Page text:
Neither the King James Version (KJV) nor the Douay-Rheims translation were based directly on the original languages.  Both are translations of St. Jerome's very literal Latin Vulgate.

        2)  Dynamic equivalence:  a type of translation that attempts to preserve the meaning of the text, as opposed to the original grammar, word order, or phrasing.  

     So, a translator using a dynamic equivalent approach, is going to be sure that the text (as he or she understands it) 
is clearly understandable in the new language.  Using the quote above, such a  translator might render it something like:  "Jacob learned that there was grain in Egypt, and he said to his sons...."  In this case, there is little change in meaning, but that is not always the situation.    In fact, since the basic idea behind this technique is to capture the meaning of the text, the translation can be heavily influenced by the theological outlook of the translator himself.  Not only can the original meaning be obscured, but the text is often so loosely and inconsistently translated that word studies become extremely difficult to do.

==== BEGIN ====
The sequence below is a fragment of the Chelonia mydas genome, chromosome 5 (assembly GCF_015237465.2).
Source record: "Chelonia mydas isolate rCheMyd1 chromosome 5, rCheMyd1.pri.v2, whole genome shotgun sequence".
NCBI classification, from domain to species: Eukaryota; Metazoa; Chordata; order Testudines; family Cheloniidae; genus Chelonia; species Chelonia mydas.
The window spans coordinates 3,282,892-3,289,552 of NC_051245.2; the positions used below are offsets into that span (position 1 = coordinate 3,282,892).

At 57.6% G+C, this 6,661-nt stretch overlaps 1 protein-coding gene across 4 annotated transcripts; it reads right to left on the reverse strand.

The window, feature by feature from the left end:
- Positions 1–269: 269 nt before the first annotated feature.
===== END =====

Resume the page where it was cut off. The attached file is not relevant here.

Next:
A more dynamic translation can be a good choice if you just want to read through the Bible and get an overview of the text.  

Q, of the Continuum!
II.  The Continuum

     All modern Bible translations fall on a continuum which extends from very literal (formal equivalency) translations all the way to extremely loose (dynamic equivalency) translations.  (Hey, you try to find images for this post...just sayin'!)

From most literal to most dynamic:
       Very literal
                  King James Version
                  New King James Version
                  New American Standard

         Fairly literal
                  Confraternity Version
                  Revised Standard Version

         Fairly dynamic
                  New International Version
                  New American

         Very dynamic
                 New Jerusalem Bible
                 New English Bible
                 Revised English Bible
                 Contemporary English Version
                 Good News Bible (A.K.A. Today's English Version)